I enjoy reading Penelope’s blog. It’s effectively Penelope’s life story (as it unfolds) wrapped in a layer of career advice. What I like most about the blog is that it always makes me think and consider my own position on various issues. Recently, Penelope wrote about the topic of mastery. The topic hit a nerve with me. How many times have I said that I don’t want to do something if I can’t do it well or master it? Similarly, how many times have I been given grief because I’m too much of a perfectionist? Perhaps the answer is in ‘choosing your battles’. Maybe I don’t need to master everything. Maybe I should just pick a few things to master and learn to be satisifed with the rest. So what are my mastery goals? Penelope wants to master the hill that leads to her farm. What about me?
Mastery at Home
Many times I’ve talked about how I want to be a better housekeeper. Maybe I should just try to master 1-2 things and do my best on everything else. There’s a woman dubbed the “Fly Lady” who tells her disciples to learn to shine their kitchen sink. Once that sink is gleaming, then (and only then) can they move on to more complicated tasks. At home, I’ve got three mastery goals:
- Master Sunday dinner. I want Sunday dinner to be that big meal that everyone looks forward to all week. It should be tasty and filling and one of the things my kids always remember fondly. Maybe if I can master Sundays, the rest of the week won’t be so daunting.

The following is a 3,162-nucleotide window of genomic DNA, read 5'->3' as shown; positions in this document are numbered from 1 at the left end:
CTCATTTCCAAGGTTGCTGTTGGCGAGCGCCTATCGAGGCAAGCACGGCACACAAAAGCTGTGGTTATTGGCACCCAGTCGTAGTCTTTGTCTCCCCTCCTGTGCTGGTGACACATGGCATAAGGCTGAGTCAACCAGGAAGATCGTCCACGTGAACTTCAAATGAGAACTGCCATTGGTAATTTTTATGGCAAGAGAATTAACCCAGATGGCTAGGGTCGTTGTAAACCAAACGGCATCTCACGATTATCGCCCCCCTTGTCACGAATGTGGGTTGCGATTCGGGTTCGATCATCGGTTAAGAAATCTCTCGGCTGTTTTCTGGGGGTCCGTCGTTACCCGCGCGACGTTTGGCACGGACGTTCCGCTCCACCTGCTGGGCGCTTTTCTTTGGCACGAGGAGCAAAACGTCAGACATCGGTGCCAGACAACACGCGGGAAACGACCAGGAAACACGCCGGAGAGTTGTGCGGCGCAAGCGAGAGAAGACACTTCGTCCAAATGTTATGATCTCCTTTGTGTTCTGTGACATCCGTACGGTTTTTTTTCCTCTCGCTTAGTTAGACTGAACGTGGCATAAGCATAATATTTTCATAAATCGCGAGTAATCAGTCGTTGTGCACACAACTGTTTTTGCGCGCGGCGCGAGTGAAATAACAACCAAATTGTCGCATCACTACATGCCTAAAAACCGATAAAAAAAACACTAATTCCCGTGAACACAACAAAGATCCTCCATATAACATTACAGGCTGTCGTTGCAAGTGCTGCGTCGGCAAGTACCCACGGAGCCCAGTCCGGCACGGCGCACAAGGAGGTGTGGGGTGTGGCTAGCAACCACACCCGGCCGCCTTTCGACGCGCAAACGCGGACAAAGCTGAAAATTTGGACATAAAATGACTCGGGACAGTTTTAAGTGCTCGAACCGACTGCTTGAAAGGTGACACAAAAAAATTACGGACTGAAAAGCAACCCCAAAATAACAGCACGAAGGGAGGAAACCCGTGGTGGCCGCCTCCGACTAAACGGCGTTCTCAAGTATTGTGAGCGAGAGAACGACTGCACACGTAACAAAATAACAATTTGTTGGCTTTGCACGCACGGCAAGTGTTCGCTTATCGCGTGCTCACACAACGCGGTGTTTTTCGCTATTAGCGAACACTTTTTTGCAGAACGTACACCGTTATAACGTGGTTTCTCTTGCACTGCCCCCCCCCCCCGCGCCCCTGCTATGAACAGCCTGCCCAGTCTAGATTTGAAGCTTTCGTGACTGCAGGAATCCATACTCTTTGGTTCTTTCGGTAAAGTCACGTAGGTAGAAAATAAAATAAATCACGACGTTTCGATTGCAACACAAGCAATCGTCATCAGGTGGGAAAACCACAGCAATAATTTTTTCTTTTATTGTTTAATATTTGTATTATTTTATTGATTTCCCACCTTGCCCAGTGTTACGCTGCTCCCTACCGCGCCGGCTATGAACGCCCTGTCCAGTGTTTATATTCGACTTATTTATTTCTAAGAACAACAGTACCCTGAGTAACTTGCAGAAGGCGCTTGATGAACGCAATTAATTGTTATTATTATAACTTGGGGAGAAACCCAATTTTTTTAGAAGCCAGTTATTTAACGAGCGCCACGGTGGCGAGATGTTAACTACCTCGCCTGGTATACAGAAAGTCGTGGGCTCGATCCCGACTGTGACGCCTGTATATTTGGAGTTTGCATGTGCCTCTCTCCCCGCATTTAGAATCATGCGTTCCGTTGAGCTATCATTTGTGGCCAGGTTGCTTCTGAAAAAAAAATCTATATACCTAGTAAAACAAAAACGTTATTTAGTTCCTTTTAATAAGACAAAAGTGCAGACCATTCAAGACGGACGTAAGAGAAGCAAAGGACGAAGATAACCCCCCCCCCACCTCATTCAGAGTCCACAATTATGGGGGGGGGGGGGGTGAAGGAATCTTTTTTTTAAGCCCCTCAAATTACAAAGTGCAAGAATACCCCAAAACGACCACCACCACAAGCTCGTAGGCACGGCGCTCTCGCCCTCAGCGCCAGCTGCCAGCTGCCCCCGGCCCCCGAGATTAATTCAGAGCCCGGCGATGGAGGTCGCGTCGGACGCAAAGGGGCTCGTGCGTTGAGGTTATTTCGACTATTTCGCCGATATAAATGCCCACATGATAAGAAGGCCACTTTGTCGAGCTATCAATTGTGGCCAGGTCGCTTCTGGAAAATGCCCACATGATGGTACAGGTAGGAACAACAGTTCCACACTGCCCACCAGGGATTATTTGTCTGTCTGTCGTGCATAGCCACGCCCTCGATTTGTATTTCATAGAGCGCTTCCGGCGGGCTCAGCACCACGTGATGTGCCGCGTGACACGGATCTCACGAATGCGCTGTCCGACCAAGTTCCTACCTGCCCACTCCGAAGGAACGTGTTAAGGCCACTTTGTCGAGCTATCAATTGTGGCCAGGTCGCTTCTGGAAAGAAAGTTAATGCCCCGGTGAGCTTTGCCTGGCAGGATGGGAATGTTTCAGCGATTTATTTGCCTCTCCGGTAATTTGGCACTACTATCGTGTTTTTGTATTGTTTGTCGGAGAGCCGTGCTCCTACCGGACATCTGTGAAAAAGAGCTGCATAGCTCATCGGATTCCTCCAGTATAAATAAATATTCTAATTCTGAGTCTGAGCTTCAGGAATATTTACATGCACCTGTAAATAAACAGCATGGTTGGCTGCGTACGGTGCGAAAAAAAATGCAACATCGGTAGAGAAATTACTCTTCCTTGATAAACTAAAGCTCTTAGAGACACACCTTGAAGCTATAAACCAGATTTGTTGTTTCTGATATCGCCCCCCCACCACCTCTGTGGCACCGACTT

- Master laundry. I would like it if at any given time you could enter my laundry room and find only a few items waiting to be washed or ironed. The floors should be sparkly and there should be no laundry waiting to be put away.
Mastery at Work
In my profession, professors are expected to teach, conduct research and provide service to the community. The difficult part is balancing these responsibilities. Some institutions require you to master at least one of these things and just not stink at the other two. That’s a standard that I can live with.
- Become an expert. I want to emerge as an expert in my research areas. For example, if you want to know anything about initial public offerings, Jay Ritter is the man you want to follow. I aspire to build that type of reputation.
- Become a master teacher. I want to be that professor that everyone wants and recommends to their friends. I want to be known as tough but fair and always compassionate.
So, I have four things that I want to master. That still feels like a lot compared to Penelope’s hill. I think I can handle Sunday dinner and laundry, but maybe I need to breakdown those work goals a little bit more. As I think about my research, I ask myself what is standing in the way of me being an expert in my field. It seems that I have a never-ending supply of interesting questions, but I’m not up-to-date on the best methods for answering those questions. Fortunately, my research training program starts this week. I am VERY excited. I think I’m on the right track. As far as the teaching goes, I think that gets a little better every semester. I listen and learn from my students every term and look for ways to improve. More often than not, I feel good about my performance when I leave my classroom and I’m even asked to share my teaching methods with others. Again, I think I’m on the right track.
What do you want to master? Is it a hill in your front yard? Is it shining your sink? More importantly, after you master that one thing, what will come next? Imagine the possibilities!